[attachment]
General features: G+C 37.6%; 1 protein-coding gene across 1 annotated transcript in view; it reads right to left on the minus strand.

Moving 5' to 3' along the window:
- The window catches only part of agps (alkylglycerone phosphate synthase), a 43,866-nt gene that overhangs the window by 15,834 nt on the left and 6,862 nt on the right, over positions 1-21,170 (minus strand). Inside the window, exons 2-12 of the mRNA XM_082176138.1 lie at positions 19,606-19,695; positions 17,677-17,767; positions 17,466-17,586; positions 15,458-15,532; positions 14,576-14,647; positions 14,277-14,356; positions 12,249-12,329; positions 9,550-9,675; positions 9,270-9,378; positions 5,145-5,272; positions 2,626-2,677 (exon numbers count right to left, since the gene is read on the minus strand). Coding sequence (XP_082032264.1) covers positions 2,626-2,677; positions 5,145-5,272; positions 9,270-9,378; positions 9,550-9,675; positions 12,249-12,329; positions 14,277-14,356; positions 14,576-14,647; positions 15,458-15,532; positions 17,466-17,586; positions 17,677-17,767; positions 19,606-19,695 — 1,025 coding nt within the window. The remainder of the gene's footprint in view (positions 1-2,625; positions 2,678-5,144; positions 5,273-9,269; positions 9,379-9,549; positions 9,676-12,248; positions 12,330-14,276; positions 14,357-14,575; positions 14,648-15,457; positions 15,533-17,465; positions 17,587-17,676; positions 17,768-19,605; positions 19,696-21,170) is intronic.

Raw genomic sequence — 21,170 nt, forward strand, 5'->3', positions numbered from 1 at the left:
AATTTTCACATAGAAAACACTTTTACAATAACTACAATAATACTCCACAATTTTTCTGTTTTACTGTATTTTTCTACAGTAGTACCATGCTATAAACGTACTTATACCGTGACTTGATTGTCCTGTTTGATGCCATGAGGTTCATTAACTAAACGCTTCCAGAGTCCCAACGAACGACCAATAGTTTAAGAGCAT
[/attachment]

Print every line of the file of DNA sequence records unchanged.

General features: G+C 37.6%; 1 protein-coding gene across 1 annotated transcript in view; it reads right to left on the minus strand.

Moving 5' to 3' along the window:
- The window catches only part of agps (alkylglycerone phosphate synthase), a 43,866-nt gene that overhangs the window by 15,834 nt on the left and 6,862 nt on the right, over positions 1-21,170 (minus strand). Inside the window, exons 2-12 of the mRNA XM_082176138.1 lie at positions 19,606-19,695; positions 17,677-17,767; positions 17,466-17,586; positions 15,458-15,532; positions 14,576-14,647; positions 14,277-14,356; positions 12,249-12,329; positions 9,550-9,675; positions 9,270-9,378; positions 5,145-5,272; positions 2,626-2,677 (exon numbers count right to left, since the gene is read on the minus strand). Coding sequence (XP_082032264.1) covers positions 2,626-2,677; positions 5,145-5,272; positions 9,270-9,378; positions 9,550-9,675; positions 12,249-12,329; positions 14,277-14,356; positions 14,576-14,647; positions 15,458-15,532; positions 17,466-17,586; positions 17,677-17,767; positions 19,606-19,695 — 1,025 coding nt within the window. The remainder of the gene's footprint in view (positions 1-2,625; positions 2,678-5,144; positions 5,273-9,269; positions 9,379-9,549; positions 9,676-12,248; positions 12,330-14,276; positions 14,357-14,575; positions 14,648-15,457; positions 15,533-17,465; positions 17,587-17,676; positions 17,768-19,605; positions 19,696-21,170) is intronic.

Raw genomic sequence — 21,170 nt, forward strand, 5'->3', positions numbered from 1 at the left:
AATTTTCACATAGAAAACACTTTTACAATAACTACAATAATACTCCACAATTTTTCTGTTTTACTGTATTTTTCTACAGTAGTACCATGCTATAAACGTACTTATACCGTGACTTGATTGTCCTGTTTGATGCCATGAGGTTCATTAACTAAACGCTTCCAGAGTCCCAACGAACGACCAATAGTTTAAGAGCAT